How this specific strategic initiative plays out remains to be seen, but this move from the JSE is indicative of the types of initiatives and out of the box thinking that will be required to open new markets to investors.

A second trend is the rise of passive and “active-passive” investment products. In January it was announced that according to Morningstar data passive investment products had globally surpassed the number of actively managed funds. 

While we acknowledge the role passive investment products play in portfolio construction, the introduction of actively managed ETFs (AMETFs) in SA is an innovative development. There has been a positive response to the range of products that have listed over the past few months as they improve liquidity and options for investors, from retail participants through to larger wealth managers.

AMETFs allow fund managers to list their actively managed funds on exchanges and compete with ETFs in terms of the tradability of the underlying instrument or fund. In a world where liquidity seems to be drying up, these instruments may well improve liquidity on exchanges given the active nature of these ETFs as investors are able to move seamlessly between funds, on exchange, triggering the need for trading.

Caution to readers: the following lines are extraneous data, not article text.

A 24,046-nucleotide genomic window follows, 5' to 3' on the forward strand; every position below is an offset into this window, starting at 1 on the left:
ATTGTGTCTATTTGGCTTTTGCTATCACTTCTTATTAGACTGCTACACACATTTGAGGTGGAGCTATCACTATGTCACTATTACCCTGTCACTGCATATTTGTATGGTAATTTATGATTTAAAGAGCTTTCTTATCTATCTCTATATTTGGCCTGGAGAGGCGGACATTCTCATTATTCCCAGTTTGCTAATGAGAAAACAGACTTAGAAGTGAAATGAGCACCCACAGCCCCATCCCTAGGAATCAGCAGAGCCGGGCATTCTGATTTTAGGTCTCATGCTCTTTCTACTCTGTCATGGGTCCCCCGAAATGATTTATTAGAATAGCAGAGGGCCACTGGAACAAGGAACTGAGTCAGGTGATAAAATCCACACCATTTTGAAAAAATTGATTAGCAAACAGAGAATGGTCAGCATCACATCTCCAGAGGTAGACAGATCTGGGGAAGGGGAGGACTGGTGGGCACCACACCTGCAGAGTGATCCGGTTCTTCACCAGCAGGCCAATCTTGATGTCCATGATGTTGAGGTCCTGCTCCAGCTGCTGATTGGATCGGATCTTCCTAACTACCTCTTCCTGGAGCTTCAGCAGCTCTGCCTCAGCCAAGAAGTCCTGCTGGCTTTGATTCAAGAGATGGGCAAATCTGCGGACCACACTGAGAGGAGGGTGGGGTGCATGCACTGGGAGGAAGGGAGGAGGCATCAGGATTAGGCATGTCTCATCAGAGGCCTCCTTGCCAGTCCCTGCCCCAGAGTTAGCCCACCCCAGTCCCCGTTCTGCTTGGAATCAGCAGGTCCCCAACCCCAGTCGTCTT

Let’s assume you have a traditional stockbroking portfolio that includes blue chips such as Sasol and Naspers, and you want to blend in traditional passive investments via an ETF. But at the same time you want to incorporate an active element in the form of a unit trust. Through some of the new tools and products such as AMETFs, investors are now able to do this.

Wealth managers themselves can be linked income service provider (LISP) platform agnostic, and access a combination of ETFs and unit trusts, easily navigating a complex landscape of regulatory compliance and multiple technology providers.   

To bring these types of products to market requires technology investment, but it also requires exchanges and regulators to allow market participants the room to create additional financial products to the benefit of the end investor. Ideally, the industry wants to see greater deal flow while removing red tape and administrative burdens that discourage product innovation.

Importantly, these are not investments limited to simply supporting the JSE ecosystem, but are extended to the likes of A2X, which is playing a key role in improving liquidity and reducing costs in the SA market. Prescient Securities recognised this opportunity early on and were one of the first agency-only local brokers to make the investment in the necessary infrastructure to be able to seamlessly trade and settle across both exchanges.

Change and innovation in the financial services market is inevitable, and with new products such as AMETFs coming to the fore, it is important to encourage continued investment in technology infrastructure to support investors and open the investment ecosystem to innovation. 

• Heath is CEO of Prescient Securities.